Author Archives: Sara

Meerow receives Rackham International Research Award

Sara Meerow recently received a Rackham International Research Award to support her dissertation fieldwork in Manila, Philippines. Sara departs for Manila in May, where she will be examining green infrastructure and resilience planning in the vulnerable coastal megacity.

Public Lecture by Dr. Kate Derickson on resilience and environmental justice

The Rackham Interdisciplinary Workshop on Urban Sustainability and Resilience presents a special lecture by Kate Derickson, Assistant Professor of Geography, Environment and Society at the University of Minnesota.

“Resilience is not enough: toward a politics of resourcefulness for environmental justice”
March 19th, 2:30-4:00pm
Dana 1046
Abstract: In this talk Dr. Derickson will argue that the concept of resilience is inadequate for promoting social justice in and for historically marginalized communities and propose the concept of “resourcefulness” as an alternative frame. Resourcefulness, as she uses it, serves as both a normative ideal and an ethical practice of scholarly research. Based on collaborative work with communities in Glasgow, Scotland and Atlanta, Georgia, she illustrates the ways in which such communities are meaningfully disadvantaged in terms of shaping urban and environmental futures, and argue that knowledge production practices should be explicitly aimed at remediating those disadvantages.

Urban Resilience: Everyone’s talking about it, but what does it mean?

UPDATE: For a more in depth review of different conceptualizations of urban resilience and an inclusive definition check out my paper that has now been published in Landscape and Urban Planning “Defining Urban Resilience: A Review”. You can access the full article here.


My name  is Sara Meerow and I am a PhD candidate and member of the Urban Sustainability Research Group. I am very interested in the notion of resilience, and since I focus on cities, I’m particularly concerned with urban resilience.The concept of resilience has become increasingly popular and is being applied in a wide variety of policy and academic contexts. It seems that the word “resilience” is cropping up everywhere in publications, research centers, and conferences. There’s the Rockefeller Foundation’s 100 Resilient Cities campaign, the UNISDR’s Making Cities Resilient initiative, and ICLEI’s annual Resilient Cities conference.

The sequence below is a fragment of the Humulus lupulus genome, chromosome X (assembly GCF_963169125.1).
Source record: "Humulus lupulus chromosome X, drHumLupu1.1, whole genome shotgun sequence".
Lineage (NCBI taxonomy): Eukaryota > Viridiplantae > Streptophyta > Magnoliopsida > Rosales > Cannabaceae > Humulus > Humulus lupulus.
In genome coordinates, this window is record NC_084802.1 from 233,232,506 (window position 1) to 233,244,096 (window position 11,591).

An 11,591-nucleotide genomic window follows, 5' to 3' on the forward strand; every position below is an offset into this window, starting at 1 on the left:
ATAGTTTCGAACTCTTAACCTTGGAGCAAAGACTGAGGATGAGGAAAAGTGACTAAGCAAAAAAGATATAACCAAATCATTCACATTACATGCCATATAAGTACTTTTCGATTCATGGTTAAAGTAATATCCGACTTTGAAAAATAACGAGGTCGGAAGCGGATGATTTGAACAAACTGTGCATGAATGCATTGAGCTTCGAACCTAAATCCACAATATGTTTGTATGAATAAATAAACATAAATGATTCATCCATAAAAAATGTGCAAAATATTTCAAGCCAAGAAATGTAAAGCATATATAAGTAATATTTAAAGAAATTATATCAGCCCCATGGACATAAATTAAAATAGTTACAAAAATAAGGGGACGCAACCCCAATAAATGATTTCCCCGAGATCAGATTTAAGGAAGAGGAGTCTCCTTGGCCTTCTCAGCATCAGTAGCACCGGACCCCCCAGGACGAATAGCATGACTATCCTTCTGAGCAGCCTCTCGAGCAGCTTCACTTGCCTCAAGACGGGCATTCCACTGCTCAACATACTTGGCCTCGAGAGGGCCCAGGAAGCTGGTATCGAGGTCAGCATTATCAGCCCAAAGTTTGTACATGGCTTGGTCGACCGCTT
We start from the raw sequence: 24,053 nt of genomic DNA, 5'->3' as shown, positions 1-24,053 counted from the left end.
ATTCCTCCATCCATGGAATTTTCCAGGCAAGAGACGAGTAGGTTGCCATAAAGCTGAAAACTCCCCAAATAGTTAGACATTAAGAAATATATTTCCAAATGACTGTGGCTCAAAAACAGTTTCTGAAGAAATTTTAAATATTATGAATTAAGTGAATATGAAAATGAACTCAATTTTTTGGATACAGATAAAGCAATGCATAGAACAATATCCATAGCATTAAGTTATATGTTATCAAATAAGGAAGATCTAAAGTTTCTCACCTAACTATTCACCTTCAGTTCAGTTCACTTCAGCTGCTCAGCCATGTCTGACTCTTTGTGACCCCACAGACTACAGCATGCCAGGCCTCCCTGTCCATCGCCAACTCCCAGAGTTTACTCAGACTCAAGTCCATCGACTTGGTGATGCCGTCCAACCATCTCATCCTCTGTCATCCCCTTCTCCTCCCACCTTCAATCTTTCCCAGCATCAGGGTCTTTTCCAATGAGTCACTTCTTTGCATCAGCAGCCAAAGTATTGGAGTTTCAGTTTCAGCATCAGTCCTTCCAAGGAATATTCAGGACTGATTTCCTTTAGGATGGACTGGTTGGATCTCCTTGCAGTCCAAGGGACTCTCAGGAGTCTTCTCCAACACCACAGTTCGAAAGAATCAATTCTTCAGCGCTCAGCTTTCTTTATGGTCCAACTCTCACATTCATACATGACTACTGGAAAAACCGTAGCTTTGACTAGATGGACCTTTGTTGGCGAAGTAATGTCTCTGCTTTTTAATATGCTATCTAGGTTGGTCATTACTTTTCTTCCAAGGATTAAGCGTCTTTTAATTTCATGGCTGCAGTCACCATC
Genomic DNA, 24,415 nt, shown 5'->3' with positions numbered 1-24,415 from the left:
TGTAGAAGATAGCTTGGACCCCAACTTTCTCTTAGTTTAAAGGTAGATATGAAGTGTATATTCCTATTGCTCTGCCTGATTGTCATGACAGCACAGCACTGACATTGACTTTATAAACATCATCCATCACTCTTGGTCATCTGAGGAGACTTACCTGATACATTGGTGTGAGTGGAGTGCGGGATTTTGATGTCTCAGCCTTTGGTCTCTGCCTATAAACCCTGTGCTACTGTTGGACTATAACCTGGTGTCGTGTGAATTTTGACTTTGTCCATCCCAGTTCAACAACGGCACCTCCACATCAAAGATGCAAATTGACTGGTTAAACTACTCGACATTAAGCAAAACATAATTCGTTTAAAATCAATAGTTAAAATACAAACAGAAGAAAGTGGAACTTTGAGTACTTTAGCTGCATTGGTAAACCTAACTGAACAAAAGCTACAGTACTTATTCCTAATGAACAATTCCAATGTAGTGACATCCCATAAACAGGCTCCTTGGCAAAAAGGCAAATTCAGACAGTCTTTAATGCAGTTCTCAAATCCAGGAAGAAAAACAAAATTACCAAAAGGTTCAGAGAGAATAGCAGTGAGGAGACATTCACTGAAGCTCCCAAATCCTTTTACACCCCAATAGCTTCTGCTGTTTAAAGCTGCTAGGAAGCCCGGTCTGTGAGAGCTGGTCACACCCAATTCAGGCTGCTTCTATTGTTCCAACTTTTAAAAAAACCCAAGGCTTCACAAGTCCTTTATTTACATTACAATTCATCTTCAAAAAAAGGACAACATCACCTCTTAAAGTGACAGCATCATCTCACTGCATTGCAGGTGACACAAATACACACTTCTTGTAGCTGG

It feels like suddenly everyone is focused on becoming more resilient. The idea of resilience has in fact become so popular that some have argued that it represents a new paradigm that may replace sustainability. As James Cascio wrote in his 2009 Foreign Policy article “Resilience: The Next Big Thing”:


Sustainability is a seemingly laudable goal — it tells us we need to live within our means, whether economic, ecological, or political — but it’s insufficient for uncertain times. How can we live within our means when those very means can change, swiftly and unexpectedly, beneath us? We need a new paradigm. As we look ahead, we need to strive for an environment, and a civilization, able to handle unexpected changes without threatening to collapse. Such a world would be more than simply sustainable; it would be regenerative and diverse, relying on the capacity not only to absorb shocks like the popped housing bubble or rising sea levels, but to evolve with them. In a word, it would be resilient. 


This quote gets to the core of what differentiates a resilience approach from more traditional sustainability focus. Resilience assumes that change is unavoidable, and instead of aiming to sustain the status quo, tries to improve the underlying ability of individuals, communities, or systems to withstand disturbances and to reorganize and adapt as a result of these changes. The simplest conception of resilience is to picture a rubber band, which can easily bounce back from a disruption.


Urban Resilience

Urban resilience applies this same notion specifically to cities. The rising popularity of urban resilience is fed by growing concerns about urban transformations (whether from rapid growth or shrinking), increasing incidences of natural disasters, and uncertainty about the future (economy, climate change, etc.). Regardless of the reason, there can be no denying that “resilience” has become a buzzword. What is less clear is how resilience can actually be defined, operationalized or assessed, and whether there are tradeoffs and limitations with adopting this approach.


This is a very brief introduction to, and gross oversimplification of, the concept of urban resilience. In my future research I will be exploring this concept in much more detail.